Exporters Take Unusual Steps to Ease Container Shortage
Some of the world’s biggest exporters in Asia are intervening to alleviate a shipping container shortage that jeopardizes their overseas trading.
Government-owned Indian Railways has moved empty boxes to inland depots like Delhi from seaports for free. South Korea has deployed an extra nine vessels on the Trans-Pacific route to help local manufacturers while China’s state-owned shipyard, Cosco Shipping Heavy Industry, has converted at least one freshly built paper-and-pulp carrier to transport the containers.
The state-backed companies and governments are working quickly to smooth disruptions on the supply side of global trade to avoid losing business, even as clogged ports like Los Angeles trigger import delays and freight costs remain high. Asian economies remain deeply reliant on exports to Europe and North America to line government coffers.
“The state has a far bigger role within shipping in Asia, with equity stakes in numerous shipping lines, shipyards and terminals,” said Simon Heaney, senior manager of container research at Drewry Shipping Consultants Ltd. “That influence is much less prevalent elsewhere in the world.”
Indian Railways is discussing if its current 25% discount for moving empty containers inland along some routes needs to be extended beyond March, according to Manoj Singh, executive director for freight traffic and transportation. The carrier offered free carriage at least twice last year and hasn’t ruled out waiving all charges again when it reviews the situation at the end of the month, he said.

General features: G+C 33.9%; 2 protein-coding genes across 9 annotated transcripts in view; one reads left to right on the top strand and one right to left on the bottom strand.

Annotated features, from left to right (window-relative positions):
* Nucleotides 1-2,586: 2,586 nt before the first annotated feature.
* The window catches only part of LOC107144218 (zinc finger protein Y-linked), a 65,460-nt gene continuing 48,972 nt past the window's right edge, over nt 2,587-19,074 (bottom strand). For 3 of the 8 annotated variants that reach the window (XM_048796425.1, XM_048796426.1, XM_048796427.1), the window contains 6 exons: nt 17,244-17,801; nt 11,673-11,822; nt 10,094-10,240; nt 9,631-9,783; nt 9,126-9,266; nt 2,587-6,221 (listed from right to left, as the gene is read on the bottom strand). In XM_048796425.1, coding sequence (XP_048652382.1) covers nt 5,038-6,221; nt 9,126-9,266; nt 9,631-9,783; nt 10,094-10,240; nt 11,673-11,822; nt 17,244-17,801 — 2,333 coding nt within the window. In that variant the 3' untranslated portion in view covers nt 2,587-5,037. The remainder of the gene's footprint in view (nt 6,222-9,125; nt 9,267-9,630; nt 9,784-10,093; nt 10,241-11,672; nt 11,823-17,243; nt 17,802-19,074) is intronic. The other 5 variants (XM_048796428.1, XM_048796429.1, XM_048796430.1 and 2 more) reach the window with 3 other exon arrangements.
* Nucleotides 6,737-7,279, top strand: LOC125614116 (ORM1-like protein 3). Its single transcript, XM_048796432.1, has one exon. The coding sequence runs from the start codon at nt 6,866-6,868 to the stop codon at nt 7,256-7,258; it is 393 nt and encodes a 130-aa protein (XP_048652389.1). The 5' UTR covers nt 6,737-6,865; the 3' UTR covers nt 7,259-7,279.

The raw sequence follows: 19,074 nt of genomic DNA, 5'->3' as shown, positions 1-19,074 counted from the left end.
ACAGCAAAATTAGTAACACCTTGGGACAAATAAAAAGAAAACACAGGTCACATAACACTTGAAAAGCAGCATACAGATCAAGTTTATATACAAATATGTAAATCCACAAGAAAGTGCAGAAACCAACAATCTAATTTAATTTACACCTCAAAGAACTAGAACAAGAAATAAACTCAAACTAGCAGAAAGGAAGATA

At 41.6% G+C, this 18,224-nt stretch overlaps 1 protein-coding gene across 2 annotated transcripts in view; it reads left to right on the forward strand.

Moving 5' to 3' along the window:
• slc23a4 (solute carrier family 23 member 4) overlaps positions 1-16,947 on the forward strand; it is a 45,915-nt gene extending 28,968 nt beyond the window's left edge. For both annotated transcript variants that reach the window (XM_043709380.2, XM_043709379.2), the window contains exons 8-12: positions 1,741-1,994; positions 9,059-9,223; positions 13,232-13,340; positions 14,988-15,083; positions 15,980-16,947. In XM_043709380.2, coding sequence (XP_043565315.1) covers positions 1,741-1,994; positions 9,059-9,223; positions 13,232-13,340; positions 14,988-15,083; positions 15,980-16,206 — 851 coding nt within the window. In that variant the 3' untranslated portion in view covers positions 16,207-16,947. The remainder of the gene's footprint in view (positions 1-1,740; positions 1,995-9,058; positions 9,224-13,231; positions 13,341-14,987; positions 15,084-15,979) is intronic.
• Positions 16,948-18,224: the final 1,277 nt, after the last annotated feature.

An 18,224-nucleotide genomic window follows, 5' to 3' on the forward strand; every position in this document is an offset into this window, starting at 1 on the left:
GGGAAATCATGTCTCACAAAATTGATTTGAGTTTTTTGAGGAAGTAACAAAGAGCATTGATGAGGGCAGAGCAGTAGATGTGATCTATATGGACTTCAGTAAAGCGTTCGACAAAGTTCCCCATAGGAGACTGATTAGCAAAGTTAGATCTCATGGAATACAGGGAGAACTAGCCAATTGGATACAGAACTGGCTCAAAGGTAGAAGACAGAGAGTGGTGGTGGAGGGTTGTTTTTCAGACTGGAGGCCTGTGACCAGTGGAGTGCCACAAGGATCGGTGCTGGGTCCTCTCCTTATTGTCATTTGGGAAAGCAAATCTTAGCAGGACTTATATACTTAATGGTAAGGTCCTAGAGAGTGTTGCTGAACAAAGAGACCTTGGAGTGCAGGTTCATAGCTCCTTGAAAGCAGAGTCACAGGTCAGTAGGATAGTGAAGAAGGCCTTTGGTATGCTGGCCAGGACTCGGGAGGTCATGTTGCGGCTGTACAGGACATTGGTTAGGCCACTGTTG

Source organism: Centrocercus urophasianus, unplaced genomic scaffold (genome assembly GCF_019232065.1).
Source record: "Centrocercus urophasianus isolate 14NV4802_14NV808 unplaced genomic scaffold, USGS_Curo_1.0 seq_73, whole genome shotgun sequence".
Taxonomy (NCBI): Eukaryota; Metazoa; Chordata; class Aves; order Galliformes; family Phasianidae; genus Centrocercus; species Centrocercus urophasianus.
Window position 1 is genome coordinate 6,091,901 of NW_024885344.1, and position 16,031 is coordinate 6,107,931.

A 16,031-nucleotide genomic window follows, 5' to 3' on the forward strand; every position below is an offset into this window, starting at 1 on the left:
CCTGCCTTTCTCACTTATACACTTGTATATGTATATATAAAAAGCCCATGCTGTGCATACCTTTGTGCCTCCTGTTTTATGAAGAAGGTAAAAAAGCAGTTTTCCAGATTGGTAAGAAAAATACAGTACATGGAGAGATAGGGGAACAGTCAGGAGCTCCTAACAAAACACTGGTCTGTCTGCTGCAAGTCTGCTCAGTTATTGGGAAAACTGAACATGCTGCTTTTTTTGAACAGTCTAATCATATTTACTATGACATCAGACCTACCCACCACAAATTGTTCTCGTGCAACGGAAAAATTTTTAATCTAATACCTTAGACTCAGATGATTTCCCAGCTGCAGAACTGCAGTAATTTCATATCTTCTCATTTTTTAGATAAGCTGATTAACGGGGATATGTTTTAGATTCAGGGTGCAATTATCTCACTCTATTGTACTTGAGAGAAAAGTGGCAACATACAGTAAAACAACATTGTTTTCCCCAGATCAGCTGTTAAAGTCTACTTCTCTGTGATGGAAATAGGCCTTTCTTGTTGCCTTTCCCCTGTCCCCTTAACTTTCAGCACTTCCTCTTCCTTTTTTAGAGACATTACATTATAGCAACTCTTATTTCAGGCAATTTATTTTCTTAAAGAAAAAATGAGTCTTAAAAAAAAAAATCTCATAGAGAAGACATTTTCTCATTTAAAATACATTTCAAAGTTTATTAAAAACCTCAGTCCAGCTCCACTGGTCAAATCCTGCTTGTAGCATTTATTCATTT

Container Corp. of India Ltd., on whose board Singh sits, is also moving containers to neighboring countries such as Sri Lanka and Bangladesh to help ease the shortage, he said. Typically the company would only move the boxes to facilitate domestic shipments.
That coincided with a turnaround in India’s trade, with both exports and imports witnessing two consecutive months of growth since December after record declines last year due to the pandemic.
“Exporters and their industry groups are noisier and more active lobbyists on these types of issues,” said Daniel Richards, a senior analyst at Maritime Strategies International Ltd., a shipping consultancy. “When you add to that the importance of the export sector to most Asian economies you can see why these governments have at least made efforts to be seen to be proactive.”
But even countries less reliant on exports than powerhouses like China or South Korea are looking at ways to unclog global trade arteries.
The UTLC Eurasian Rail Alliance reduced tariffs last April for transporting empty containers via its Europe-China link. The company jointly formed by the state railways of Russia, Kazakhstan and Belarus said that this would help “avert the shortage of containers for loading in China.”
“There’s a lot of stress with container availability, costs, schedule reliability” in the market, said Ng Baoying, global managing editor for container shipping at S&P Global Platts. “This could persist through the first half of this year.”
To some extent, state intervention can run counter to steps corporations have taken in response to disruptions driven by the pandemic. For instance, Hapag-Lloyd is raising freight rates next month to ship boxes from Europe to India’s Nhava Sheva port, the company said this month.
Government role is limited and market forces will ultimately determine how things pan out, said Ajay Sahai, director general at the Federation of Indian Export Organisations.
“The best thing governments can do is ensure rapid and effective vaccination of their populations so that landside logistics labor capacity and productivity can be restored to pre-pandemic levels,” said Heaney. “That will do a lot to improve the circulation of containers.”
©2021 Bloomberg L.P.